Avaya’s Nortel purchase hits credit rating

Avaya has become the world's largest unified communications vendor with its purchase of Nortel’s enterprise business but the company’s investment rating has dropped to junk status as a result, according to Moody’s Investors Service.

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Avaya has become the world's largest unified communications vendor with its purchase of Nortel’s enterprise business but the company’s investment rating has dropped to junk status as a result, according to Moody’s Investors Service.

The ranking for the privately held company was dropped to B3 – six steps below the lowest rating that is considered investor grade, according to the Wall Street Journal. The rating is an assessment of how credit worthy entities are.

A B3 ranking is marked by subject “high credit risk", and having "generally poor credit quality,” and is among the rankings commonly referred to as junk.

The Nortel deal has lots of potential upside for Avaya, and that includes securing the top ranking among unified communications vendors, but Moody’s says the path to integrating Nortel and solidifying that lead is perilous, the Journal reports. The borrowing as Avaya did to finance the $900 million purchase "will leave little cushion to support unforeseen operating or integration challenges and minimal ability to make material debt repayment," according to Moody’s.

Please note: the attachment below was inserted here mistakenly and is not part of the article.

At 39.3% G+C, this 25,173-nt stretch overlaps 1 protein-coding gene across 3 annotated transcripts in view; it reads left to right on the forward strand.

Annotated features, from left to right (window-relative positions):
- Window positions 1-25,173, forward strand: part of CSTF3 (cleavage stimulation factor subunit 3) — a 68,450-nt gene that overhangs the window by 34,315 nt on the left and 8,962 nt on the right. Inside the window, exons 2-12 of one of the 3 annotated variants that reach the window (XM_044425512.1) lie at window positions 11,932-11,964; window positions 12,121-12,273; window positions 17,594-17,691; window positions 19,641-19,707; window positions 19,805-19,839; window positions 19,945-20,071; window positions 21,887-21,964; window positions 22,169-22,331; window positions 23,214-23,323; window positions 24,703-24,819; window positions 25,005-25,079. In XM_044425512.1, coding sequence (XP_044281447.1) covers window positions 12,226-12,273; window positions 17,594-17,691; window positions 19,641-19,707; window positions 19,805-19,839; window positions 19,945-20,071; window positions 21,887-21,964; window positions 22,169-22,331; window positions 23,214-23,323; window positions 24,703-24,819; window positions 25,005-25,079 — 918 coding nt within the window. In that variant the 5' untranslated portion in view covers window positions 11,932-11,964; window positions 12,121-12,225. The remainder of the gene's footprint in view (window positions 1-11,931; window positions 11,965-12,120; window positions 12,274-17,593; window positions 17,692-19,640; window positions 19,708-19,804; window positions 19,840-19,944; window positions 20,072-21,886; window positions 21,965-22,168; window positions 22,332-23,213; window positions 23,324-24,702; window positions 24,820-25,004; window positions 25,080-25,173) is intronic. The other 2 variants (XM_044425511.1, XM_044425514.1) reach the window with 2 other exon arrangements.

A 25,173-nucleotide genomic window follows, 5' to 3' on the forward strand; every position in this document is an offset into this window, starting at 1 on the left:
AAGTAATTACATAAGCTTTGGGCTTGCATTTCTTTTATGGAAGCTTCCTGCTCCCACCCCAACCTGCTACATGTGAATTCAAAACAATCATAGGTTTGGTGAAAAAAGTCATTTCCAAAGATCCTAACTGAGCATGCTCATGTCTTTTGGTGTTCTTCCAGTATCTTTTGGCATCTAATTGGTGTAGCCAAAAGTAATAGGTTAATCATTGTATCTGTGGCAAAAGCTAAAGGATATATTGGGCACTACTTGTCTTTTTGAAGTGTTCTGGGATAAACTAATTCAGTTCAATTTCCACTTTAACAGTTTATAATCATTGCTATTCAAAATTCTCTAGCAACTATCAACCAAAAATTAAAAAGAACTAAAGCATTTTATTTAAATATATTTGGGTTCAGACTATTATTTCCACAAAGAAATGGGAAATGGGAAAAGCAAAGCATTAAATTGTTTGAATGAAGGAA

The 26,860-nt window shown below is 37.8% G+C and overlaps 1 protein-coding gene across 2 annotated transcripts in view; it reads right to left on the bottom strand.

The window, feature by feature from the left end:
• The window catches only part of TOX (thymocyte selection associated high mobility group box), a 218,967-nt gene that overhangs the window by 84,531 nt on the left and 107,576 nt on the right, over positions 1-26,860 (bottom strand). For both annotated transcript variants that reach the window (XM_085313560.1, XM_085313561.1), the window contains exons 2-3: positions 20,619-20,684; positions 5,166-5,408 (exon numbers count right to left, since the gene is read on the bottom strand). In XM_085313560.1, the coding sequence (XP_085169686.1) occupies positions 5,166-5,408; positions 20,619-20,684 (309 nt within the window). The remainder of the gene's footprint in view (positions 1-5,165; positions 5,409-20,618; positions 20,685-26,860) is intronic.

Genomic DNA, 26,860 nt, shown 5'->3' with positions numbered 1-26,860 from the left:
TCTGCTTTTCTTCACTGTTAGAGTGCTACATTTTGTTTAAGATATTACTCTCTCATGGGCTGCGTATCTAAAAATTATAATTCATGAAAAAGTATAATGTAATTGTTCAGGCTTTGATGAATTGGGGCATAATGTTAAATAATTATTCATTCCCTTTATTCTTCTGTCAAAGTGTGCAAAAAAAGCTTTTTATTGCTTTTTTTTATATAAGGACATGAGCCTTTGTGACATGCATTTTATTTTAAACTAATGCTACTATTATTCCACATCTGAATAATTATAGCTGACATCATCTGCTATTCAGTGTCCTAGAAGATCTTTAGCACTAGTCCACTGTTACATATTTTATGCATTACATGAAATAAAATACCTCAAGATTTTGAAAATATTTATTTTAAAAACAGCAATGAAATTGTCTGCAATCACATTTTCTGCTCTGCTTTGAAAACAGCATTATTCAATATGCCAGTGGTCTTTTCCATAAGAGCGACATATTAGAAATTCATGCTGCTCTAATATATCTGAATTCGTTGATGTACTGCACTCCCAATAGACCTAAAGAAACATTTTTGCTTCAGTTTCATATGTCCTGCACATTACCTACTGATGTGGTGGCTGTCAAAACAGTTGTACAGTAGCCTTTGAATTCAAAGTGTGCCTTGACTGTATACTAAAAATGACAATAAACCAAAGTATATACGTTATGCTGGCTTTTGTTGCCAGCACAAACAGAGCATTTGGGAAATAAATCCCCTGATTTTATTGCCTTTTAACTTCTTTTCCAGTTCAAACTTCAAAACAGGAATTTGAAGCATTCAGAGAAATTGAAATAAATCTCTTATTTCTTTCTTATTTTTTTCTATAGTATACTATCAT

Avaya has promised a roadmap for integrating Nortel products into its product line for 19 January, and says it was working from the time it won the bid for the bankrupt Nortel division until last week when the acquisition closed to organize the two entities into a single management architecture.

Avaya is privately owned by Silver Lake Partners and TPG Partners.

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